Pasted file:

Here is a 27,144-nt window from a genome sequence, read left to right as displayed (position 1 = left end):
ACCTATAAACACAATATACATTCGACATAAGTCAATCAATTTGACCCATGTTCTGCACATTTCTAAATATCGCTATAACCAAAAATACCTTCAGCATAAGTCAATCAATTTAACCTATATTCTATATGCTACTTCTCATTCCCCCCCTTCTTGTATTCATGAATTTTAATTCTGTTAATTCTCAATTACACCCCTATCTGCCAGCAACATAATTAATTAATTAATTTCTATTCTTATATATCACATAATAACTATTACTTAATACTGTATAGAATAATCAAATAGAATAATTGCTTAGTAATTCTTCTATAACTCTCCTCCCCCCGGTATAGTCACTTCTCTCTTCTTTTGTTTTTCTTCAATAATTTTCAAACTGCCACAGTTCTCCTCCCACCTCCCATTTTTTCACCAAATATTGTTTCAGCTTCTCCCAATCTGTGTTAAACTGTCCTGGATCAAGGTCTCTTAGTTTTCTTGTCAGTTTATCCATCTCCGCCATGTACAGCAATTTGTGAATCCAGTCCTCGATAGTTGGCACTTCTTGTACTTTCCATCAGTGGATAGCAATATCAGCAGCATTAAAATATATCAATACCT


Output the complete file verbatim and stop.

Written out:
Here is a 27,144-nt window from a genome sequence, read left to right as displayed (position 1 = left end):
ACCTATAAACACAATATACATTCGACATAAGTCAATCAATTTGACCCATGTTCTGCACATTTCTAAATATCGCTATAACCAAAAATACCTTCAGCATAAGTCAATCAATTTAACCTATATTCTATATGCTACTTCTCATTCCCCCCCTTCTTGTATTCATGAATTTTAATTCTGTTAATTCTCAATTACACCCCTATCTGCCAGCAACATAATTAATTAATTAATTTCTATTCTTATATATCACATAATAACTATTACTTAATACTGTATAGAATAATCAAATAGAATAATTGCTTAGTAATTCTTCTATAACTCTCCTCCCCCCGGTATAGTCACTTCTCTCTTCTTTTGTTTTTCTTCAATAATTTTCAAACTGCCACAGTTCTCCTCCCACCTCCCATTTTTTCACCAAATATTGTTTCAGCTTCTCCCAATCTGTGTTAAACTGTCCTGGATCAAGGTCTCTTAGTTTTCTTGTCAGTTTATCCATCTCCGCCATGTACAGCAATTTGTGAATCCAGTCCTCGATAGTTGGCACTTCTTGTACTTTCCATCAGTGGATAGCAATATCAGCAGCATTAAAATATATCAATACCT